Chapter

Participation and democracy from the Greeks to our times

Matt Qvortrup

in The Politics of Participation

Published by Manchester University Press

Published in print August 2007 | ISBN: 9780719076589
Published online July 2012 | e-ISBN: 9781781701560 | DOI: http://dx.doi.org/10.7228/manchester/9780719076589.003.0003
Participation and democracy from the Greeks to our times

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This chapter turns to historical debates about citizen politics. Throughout the history of civilised society, citizen politics has been the exception rather than the norm. Most societies through the ages have been based not on citizen engagement but on more or less despotic rule. Why, then, should citizens be involved in politics and, indeed, take a direct part in the process of governing? Beginning with the Greek philosophers Plato and Aristotle, the chapter presents a general account of the defence of citizen politics provided by Machiavelli and Marsilius of Padua, Rousseau and Mill, but also an introduction to the elitist critics of democracy, e.g. José Ortega y Gasset and the federalists.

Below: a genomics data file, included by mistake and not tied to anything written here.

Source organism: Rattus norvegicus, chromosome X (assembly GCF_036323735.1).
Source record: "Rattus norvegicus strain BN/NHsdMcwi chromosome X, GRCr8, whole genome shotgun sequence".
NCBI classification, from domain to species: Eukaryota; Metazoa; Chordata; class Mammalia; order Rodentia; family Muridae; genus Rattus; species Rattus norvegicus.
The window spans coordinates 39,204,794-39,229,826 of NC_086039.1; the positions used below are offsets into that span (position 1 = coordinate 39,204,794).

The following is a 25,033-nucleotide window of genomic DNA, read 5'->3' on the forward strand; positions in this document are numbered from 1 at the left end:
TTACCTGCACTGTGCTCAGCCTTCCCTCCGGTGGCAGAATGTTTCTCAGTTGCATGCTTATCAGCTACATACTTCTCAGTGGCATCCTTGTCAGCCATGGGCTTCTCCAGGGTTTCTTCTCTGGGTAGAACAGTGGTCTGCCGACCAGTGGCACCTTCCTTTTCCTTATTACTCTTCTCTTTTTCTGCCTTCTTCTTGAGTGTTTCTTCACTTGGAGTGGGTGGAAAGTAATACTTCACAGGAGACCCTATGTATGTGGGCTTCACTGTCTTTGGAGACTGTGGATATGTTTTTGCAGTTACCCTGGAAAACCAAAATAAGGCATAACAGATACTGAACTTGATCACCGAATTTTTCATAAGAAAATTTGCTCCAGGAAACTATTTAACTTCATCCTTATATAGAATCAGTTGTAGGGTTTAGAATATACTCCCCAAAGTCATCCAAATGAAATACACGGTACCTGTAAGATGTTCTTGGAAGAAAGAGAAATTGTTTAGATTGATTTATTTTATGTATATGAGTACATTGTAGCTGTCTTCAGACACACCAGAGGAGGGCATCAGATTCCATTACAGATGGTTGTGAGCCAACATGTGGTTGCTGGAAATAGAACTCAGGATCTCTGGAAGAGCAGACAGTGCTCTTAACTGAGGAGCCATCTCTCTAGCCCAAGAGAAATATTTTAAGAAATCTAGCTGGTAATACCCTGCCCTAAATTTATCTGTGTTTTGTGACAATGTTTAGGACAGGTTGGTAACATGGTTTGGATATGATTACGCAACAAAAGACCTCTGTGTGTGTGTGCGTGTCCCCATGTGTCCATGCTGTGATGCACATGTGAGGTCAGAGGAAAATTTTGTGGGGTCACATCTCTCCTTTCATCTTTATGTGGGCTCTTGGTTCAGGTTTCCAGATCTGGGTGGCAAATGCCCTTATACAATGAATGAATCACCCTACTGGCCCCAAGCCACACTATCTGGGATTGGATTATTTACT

Keywords: citizen politics; despotic rule; Machiavelli; Greek philosophers; democracy

Chapter.  10672 words. 

Subjects: Political Theory

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